I think that's basically more evidence for my point that a term like rogue-like (and especially rogue-like-like) invites everyone to have their own private sense of what it's *really* about -- the above being yours. Which is fine, and why I'm personally just in favor of coming up with a new term that some of us can use as an alternative if we like.

As for Super Hexagon -- actually it probably is a PDL, if we're being as permissive as possible and not insisting that PDL is just a relabeling of RLL.

Games like Canabalt and Cloudberry Kingdom, on the other hand, since they feature a very narrow, essentially single-path towards the exit, might be good examples of "Procedural Death Gauntlets," which Super Hexagon might also qualify for. James Rhodes is looking at the word "Procedural Death Environment" for his game Tychaia.

Again, I'm not really committed to formalism. I'm just looking for new ways to describe things that are easier for people on the outside to understand.

Darren Grey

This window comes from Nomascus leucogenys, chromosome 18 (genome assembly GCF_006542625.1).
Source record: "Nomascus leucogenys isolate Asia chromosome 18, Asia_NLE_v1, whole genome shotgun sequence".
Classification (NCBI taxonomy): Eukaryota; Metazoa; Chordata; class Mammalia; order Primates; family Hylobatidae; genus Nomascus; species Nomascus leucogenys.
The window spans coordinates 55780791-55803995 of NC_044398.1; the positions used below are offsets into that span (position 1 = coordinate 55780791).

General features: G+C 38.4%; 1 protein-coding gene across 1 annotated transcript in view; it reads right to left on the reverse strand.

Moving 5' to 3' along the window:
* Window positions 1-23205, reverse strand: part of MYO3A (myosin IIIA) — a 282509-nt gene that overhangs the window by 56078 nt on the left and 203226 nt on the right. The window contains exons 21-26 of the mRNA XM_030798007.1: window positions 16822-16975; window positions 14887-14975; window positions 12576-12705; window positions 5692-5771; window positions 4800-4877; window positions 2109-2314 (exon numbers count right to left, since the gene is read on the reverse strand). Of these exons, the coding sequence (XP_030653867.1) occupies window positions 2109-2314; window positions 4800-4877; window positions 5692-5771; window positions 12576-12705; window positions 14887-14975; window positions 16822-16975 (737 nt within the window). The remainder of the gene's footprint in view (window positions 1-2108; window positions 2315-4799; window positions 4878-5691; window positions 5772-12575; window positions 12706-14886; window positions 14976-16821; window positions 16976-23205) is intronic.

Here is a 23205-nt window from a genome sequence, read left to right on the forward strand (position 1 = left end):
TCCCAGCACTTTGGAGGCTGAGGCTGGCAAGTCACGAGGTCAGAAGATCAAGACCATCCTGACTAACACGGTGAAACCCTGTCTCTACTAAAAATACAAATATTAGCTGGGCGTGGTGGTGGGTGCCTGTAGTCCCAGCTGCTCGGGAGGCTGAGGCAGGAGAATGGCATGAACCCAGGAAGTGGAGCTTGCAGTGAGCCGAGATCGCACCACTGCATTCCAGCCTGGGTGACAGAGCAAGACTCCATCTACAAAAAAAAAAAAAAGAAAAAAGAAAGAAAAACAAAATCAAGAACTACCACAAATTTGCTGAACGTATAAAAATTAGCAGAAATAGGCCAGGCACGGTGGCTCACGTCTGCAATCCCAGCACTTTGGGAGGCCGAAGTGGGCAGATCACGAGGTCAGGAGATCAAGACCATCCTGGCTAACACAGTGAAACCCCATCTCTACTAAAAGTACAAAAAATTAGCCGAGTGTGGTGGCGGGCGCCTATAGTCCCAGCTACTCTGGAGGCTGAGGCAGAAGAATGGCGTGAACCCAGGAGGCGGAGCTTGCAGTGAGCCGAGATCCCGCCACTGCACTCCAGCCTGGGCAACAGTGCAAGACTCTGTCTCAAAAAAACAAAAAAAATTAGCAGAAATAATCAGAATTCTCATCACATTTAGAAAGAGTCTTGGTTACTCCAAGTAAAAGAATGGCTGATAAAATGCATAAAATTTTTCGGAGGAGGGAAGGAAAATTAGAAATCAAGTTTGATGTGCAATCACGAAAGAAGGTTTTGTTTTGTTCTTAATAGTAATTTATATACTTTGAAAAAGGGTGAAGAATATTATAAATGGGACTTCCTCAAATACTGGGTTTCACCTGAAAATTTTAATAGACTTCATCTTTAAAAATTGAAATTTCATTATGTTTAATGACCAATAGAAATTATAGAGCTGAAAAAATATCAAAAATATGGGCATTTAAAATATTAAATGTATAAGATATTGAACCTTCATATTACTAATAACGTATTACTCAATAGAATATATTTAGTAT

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I often treat roguelike as an adjective, rather than a genre. So you have roguelike platformers, roguelike shooters, etc. And then there's the traditional roguelikes, of course. I change my mind on how to use "roguelike" depending on mood and context. Words work like that :)

Sorry if I presumed you were trying to find a new word for the roguelike++ field of games. Since you cited Tanya's article I presumed that was the intent.

I mentioned Super Hexagon because I think it shows how this feature list approach doesn't work well. Super Hexagon, from a design perspective, has little in common with FTL. There are few things they can learn from each other beyond generic game things. Super Hexagon is about a repetitive arcade experience, improving one's reactions with each play. FTL is about learning the systems, making choices, thinking both tactically and strategically, and sometimes taking chances with imperfect information. Both are great games, but for both players and designers there is nothing to be gained from lumping them under one heading.

So for something like PDL to work it needs to differentiate these sorts of games. It needs to speak about the play experience, and about how the designer approaches the game elements. Otherwise, well, it's just three words bundled together.

Lars Doucet
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I get that! Not really looking for a "necessary and sufficient" definition type thing. Any definition can be foiled by a plucked chicken[1] edge case.

Mostly just looking for useful shorthands to use in elevator pitches. I can't TELL you how many blank stares I get with players who aren't super into "inside baseball" game dev culture when I use the word "roguelike."